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Impact of routine vaccination against Haemophilus influenzae type b in The Gambia: 20 years after its introduction

Zaman, Syed MA, Howie, Stephen RC, Ochoge, Magnus, Secka, Ousman, Bah, Alasana, Baldeh, Ignatius, Sanneh, Bakary, Darboe, Saffiatou, Ceesay, Buntung, Camara, Haddy Bah, Mawas, Fatme, Ndiaye, Malick, Hossain, Ilias, Salaudeen, Rasheed, Bojang, Kalifa, Ceesay, Samba, Sowe, Dawda, Hossain, M Jahangir, Mulholland, Kim, Kwambana-Adams, Brenda A, Okoi, Catherine, Badjie, Siaka, Ceesay, Lamin, Mwenda, Jason M, Cohen, Adam L, Agocs, Mary, Mihigo, Richard, Bottomley, Christian, Antonio, Martin and Mackenzie, Grant A (2020) 'Impact of routine vaccination against Haemophilus influenzae type b in The Gambia: 20 years after its introduction'. Journal of Global Health, Vol 10, Issue 1, e010416.

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In 1997, The Gambia introduced three primary doses of Haemophilus influenzae type b (Hib) conjugate vaccine without a boost- er in its infant immunisation programme along with establishment of a population-based surveillance on Hib meningitis in the West Coast Re- gion (WCR). This surveillance was stopped in 2002 with reported elimi- nation of Hib disease. This was re-established in 2008 but stopped again in 2010. We aimed to re-establish the surveillance in WCR and to con- tinue surveillance in Basse Health and Demographic Surveillance System (BHDSS) in the east of the country to assess any shifts in the epidemiolo- gy of Hib disease in The Gambia.
In WCR, population-based surveillance for Hib meningitis was re-established in children aged under-10 years from 24 December 2014 to 31 March 2017, using conventional microbiology and Real Time Poly- merase Chain Reaction (RT-PCR). In BHDSS, population-based surveil- lance for Hib disease was conducted in children aged 2-59 months from 12 May 2008 to 31 December 2017 using conventional microbiology only. Hib carriage survey was carried out in pre-school and school children from July 2015 to November 2016.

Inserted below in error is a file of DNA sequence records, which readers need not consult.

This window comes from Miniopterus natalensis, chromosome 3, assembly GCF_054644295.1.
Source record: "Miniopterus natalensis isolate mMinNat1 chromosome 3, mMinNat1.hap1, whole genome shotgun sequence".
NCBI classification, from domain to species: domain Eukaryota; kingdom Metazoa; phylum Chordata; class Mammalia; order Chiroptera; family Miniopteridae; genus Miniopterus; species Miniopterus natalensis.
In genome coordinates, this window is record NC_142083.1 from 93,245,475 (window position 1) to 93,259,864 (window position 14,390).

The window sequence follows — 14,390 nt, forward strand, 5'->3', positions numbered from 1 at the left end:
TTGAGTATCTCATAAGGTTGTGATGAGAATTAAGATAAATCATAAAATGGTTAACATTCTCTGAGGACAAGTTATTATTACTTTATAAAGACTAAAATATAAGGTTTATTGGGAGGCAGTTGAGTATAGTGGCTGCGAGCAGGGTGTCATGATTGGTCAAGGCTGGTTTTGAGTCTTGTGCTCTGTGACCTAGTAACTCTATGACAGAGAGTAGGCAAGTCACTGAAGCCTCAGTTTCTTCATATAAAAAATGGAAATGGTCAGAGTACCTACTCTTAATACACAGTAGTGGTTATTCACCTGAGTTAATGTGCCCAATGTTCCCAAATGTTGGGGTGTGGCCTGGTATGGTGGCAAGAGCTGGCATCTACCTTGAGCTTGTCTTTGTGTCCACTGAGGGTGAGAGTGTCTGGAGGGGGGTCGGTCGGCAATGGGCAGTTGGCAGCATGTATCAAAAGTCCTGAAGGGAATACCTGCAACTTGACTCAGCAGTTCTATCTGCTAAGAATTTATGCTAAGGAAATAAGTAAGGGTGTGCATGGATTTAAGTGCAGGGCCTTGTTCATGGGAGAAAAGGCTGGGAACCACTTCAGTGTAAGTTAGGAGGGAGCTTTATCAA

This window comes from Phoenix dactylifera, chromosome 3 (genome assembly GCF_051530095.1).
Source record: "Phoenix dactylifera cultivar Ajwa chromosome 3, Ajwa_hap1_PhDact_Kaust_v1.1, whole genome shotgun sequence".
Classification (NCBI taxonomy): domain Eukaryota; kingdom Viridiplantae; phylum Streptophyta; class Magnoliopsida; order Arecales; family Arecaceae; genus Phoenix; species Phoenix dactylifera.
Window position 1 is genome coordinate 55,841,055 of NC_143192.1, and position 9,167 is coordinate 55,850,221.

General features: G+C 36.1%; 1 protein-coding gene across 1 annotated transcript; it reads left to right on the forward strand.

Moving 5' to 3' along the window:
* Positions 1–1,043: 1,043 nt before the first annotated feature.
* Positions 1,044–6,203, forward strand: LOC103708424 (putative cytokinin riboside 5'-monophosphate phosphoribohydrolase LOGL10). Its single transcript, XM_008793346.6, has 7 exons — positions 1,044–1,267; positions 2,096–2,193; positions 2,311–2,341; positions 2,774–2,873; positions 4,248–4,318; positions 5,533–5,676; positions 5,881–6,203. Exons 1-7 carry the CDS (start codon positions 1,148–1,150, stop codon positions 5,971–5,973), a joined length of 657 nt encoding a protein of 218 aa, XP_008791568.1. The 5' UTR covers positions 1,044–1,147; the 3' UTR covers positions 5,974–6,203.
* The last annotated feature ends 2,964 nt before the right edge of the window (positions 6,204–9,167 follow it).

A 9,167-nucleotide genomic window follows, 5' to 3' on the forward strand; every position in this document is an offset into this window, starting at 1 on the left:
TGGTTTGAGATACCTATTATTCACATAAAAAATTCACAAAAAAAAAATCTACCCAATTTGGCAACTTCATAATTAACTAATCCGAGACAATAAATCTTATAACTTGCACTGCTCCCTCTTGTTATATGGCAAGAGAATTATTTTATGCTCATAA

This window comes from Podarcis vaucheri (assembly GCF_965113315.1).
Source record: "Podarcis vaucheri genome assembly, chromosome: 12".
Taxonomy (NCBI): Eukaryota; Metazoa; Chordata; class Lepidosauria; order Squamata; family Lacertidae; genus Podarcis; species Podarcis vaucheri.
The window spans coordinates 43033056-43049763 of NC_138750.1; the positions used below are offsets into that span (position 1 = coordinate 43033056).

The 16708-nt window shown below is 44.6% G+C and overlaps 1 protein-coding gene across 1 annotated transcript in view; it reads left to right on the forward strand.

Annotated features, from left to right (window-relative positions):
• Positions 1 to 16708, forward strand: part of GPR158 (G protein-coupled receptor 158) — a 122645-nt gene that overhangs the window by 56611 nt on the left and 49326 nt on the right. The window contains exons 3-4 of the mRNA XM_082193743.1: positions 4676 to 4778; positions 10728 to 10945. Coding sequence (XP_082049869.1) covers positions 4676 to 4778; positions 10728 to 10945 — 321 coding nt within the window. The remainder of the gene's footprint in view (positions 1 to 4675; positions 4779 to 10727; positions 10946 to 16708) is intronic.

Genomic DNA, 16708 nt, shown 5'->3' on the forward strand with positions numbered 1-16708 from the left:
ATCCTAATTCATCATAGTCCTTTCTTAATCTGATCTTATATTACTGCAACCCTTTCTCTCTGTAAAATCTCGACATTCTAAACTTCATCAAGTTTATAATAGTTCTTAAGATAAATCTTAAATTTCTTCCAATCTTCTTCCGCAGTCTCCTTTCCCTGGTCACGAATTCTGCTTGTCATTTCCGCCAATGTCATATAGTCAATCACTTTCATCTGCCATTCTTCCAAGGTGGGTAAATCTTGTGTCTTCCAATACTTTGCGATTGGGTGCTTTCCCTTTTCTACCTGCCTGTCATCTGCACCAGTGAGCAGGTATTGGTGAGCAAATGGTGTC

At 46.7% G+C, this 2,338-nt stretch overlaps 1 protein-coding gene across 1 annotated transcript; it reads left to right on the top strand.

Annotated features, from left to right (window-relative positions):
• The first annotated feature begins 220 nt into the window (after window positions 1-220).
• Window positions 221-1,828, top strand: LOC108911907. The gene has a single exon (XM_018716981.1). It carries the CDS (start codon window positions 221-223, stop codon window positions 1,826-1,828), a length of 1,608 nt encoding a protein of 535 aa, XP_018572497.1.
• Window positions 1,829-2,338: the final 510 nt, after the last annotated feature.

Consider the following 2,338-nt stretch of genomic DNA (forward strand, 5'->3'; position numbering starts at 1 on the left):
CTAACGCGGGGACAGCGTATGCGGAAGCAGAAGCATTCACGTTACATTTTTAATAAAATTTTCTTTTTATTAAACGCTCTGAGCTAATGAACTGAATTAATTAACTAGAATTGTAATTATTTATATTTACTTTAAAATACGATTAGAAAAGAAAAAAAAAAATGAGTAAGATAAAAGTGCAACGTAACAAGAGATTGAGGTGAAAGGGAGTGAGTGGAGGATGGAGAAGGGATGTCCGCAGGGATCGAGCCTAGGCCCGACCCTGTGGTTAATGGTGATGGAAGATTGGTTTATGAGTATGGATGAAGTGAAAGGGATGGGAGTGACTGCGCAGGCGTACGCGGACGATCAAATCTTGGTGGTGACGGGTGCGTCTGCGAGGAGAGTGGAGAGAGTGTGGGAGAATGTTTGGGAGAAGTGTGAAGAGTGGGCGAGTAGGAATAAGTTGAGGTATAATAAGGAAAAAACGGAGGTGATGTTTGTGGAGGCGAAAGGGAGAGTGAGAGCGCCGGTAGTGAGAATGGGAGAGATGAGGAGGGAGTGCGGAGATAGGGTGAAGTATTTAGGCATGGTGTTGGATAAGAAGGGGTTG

In WCR, five Hib meningitis cases were detected using conven- tional microbiology while another 14 were detected by RT-PCR. Of the 19 cases, two (11%) were too young to be protected by vaccination while seven (37%) were unvaccinated. Using conventional microbiology, the in- cidence of Hib meningitis per 100000-child-year (CY) in children aged 1-59 months was 0.7 in 2015 (95% confidence interval (CI)=0.0-3.7) and 2.7 (95% CI = 0.7-7.0) in 2016. In BHDSS, 25 Hib cases were report- ed. Nine (36%) were too young to be protected by vaccination and five (20%) were under-vaccinated for age. Disease incidence peaked in 2012- 2013 at 15 per 100 000 CY and fell to 5-8 per 100 000 CY over the sub- sequent four years. The prevalence of Hib carriage was 0.12% in WCR and 0.38% in BHDSS.
After 20 years of using three primary doses of Hib vaccine without a booster Hib transmission continues in The Gambia, albeit at low rates. Improved coverage and timeliness of vaccination are of high priori- ty for Hib disease in settings like Gambia, and there are currently no clear indications of a need for a booster dose.

Item Type: Article
Subjects: WA Public Health > Preventive Medicine > WA 110 Prevention and control of communicable diseases. Transmission of infectious diseases
WA Public Health > Preventive Medicine > WA 115 Immunization
WA Public Health > WA 20.5 Research (General)
Faculty: Department: Education
Digital Object Identifer (DOI):
Depositing User: Lynn Roberts-Maloney
Date Deposited: 19 Jan 2023 14:18
Last Modified: 19 Jan 2023 14:18


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